Shows & Panels
- The 2014 Big Picture on Cyber Security
- AFCEA Answers
- Ask the CIO
- Connected Government
- Consolidating Mission-critical Systems
- Constituent Servicing
- Continuous Monitoring: Tools and Techniques for Trustworthy Government IT
- The Data Privacy Imperative: Safeguarding Sensitive Data
- Eliminating the Pitfalls: Steps to Virtualization in Government
- Federal Executive Forum
- Federal Tech Talk
- Government Cloud Brokerage: Who, What, When, Where, Why?
- Government Mobility
- Mission-critical Apps in the Cloud
- Mobile Device Management
- The Modern Federal Threat Landscape
- The Path from Legacy Systems
- Understanding the Intersection of Customer Service and Security in the Cloud
Shows & Panels
FCC plans to spread broadband broader
Thursday - 6/3/2010, 11:07am EDT
Senior Internet Editor
You may have heard by now. Eighty percent of broadband users in the U.S. do not know the speed of their broadband connection. While that may sound like a Nearly Useless Factoid, it's important to the Federal Communications Commission.
John Horrigan, consumer research director of the National Broadband Task Force, explained to Federal News Radio an FCC survey was needed because "as broadband becomes a more and more critical utility in people's lives, we feel like it's important to understand how well people understand various attributes of the service."
It's all part of an effort to get everyone on board, said Horrigan.
The national broadband plan has an ambitious aspirational goal to have ninety percent of Americans connected by 100 megabits per second broadband by the year 2020. Today we have sixty-five percent of Americans with broadband at home, so there's a ways to go to get to that ninety percent level.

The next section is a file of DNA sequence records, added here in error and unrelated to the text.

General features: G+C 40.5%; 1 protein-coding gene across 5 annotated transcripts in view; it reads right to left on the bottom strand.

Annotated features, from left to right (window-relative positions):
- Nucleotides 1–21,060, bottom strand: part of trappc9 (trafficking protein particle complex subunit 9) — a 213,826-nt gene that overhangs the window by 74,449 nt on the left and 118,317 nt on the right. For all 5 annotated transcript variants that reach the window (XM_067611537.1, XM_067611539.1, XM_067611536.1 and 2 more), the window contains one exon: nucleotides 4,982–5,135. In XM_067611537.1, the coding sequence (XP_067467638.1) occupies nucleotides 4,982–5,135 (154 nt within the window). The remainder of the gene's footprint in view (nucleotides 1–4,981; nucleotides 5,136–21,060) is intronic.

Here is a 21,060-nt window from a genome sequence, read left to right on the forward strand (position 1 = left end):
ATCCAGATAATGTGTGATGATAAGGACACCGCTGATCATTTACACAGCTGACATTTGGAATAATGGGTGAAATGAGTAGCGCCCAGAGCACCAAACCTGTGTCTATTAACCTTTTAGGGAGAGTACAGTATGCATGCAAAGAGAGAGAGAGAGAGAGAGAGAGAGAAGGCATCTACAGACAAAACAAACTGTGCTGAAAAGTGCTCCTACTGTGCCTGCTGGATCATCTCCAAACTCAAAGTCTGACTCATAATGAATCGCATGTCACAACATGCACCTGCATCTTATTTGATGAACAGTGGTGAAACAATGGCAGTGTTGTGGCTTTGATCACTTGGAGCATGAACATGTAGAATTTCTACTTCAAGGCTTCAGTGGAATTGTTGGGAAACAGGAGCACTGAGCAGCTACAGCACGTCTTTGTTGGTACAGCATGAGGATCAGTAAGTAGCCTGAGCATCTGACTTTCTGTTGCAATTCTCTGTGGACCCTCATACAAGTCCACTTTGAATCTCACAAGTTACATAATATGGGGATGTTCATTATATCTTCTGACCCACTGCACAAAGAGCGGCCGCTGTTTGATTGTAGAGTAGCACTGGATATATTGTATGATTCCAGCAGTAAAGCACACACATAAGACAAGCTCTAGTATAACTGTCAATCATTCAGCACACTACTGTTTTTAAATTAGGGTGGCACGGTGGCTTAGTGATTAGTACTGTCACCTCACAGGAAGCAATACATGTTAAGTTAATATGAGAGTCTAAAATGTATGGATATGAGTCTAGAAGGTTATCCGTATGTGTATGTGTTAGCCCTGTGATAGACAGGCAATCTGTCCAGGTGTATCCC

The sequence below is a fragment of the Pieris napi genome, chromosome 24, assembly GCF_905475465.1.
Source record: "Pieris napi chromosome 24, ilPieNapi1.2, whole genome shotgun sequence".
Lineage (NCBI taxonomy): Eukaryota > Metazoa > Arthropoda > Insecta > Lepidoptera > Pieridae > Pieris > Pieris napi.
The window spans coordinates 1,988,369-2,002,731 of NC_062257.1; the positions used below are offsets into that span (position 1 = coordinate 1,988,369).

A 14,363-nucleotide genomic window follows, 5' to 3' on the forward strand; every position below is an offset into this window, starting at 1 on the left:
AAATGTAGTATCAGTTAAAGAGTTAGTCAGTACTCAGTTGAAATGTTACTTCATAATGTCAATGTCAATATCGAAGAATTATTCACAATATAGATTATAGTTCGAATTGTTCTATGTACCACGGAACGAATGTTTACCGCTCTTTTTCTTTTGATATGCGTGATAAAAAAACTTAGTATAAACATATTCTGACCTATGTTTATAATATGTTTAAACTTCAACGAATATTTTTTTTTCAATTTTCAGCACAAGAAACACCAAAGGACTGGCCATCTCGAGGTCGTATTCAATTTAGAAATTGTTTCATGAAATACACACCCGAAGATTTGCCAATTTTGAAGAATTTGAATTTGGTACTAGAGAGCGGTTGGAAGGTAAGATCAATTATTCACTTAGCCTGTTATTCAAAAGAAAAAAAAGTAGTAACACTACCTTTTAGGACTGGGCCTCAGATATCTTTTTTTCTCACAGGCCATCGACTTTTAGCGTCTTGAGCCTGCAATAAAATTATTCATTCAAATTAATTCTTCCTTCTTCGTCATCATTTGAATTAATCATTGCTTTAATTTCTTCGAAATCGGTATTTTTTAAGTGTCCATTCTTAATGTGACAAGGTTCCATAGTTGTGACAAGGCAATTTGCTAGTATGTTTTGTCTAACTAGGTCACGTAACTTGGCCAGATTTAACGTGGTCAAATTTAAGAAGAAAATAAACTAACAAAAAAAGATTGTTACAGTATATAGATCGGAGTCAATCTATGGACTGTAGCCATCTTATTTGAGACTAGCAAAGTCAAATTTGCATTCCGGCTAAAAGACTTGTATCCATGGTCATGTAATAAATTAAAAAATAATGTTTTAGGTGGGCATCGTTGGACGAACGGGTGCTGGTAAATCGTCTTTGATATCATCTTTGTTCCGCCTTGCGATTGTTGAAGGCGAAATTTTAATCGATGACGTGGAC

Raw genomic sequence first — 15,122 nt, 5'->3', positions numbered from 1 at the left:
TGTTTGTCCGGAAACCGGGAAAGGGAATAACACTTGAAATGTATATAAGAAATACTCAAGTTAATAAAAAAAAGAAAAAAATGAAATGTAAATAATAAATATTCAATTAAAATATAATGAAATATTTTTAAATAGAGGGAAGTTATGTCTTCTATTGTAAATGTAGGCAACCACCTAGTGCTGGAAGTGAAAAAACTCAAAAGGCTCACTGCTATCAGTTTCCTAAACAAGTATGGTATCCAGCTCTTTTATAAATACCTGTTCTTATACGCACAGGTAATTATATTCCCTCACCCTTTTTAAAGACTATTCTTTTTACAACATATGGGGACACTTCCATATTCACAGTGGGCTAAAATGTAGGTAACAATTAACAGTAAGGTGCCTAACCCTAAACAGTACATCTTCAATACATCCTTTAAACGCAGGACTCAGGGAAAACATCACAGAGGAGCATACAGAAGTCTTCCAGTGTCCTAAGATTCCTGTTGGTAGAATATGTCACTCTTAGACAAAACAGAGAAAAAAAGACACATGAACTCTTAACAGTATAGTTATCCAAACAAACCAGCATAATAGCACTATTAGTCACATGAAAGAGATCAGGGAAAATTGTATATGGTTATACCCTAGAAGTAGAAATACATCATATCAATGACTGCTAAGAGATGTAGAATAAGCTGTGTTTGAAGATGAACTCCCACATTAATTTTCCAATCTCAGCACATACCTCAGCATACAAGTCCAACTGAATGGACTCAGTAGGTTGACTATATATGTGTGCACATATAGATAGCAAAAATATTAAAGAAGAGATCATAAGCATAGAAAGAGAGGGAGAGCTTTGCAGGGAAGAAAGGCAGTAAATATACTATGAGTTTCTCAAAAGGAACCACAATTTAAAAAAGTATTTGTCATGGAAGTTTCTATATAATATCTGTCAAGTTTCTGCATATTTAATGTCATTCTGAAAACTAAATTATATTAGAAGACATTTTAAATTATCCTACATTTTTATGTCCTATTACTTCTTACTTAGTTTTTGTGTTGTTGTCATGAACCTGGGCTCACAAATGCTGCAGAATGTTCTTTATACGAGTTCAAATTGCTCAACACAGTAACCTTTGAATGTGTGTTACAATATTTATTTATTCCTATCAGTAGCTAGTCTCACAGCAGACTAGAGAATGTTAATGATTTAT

So the next step in the plan is to try to measure what the broadband speeds really are. To do that, the FCC is looking for 10,000 volunteers to help out.
"That's to improve our knowledge about how network speeds really play out across the country."
And once that step is completed, Horrigan explained all the data will be put to good use.
We will use that information, first, to really understand what's going on in the network in a way we couldn't do before. Secondly, it'll be input into a process by which we hope to better inform the public about the nature of broadband speeds and their service. It's all a part of the FCC trying to create conditions so that there's more transparency to consumers about their broadband service.
The FCC hopes to have the next report on the broadband speed issue, by "late summer" said Horrigan.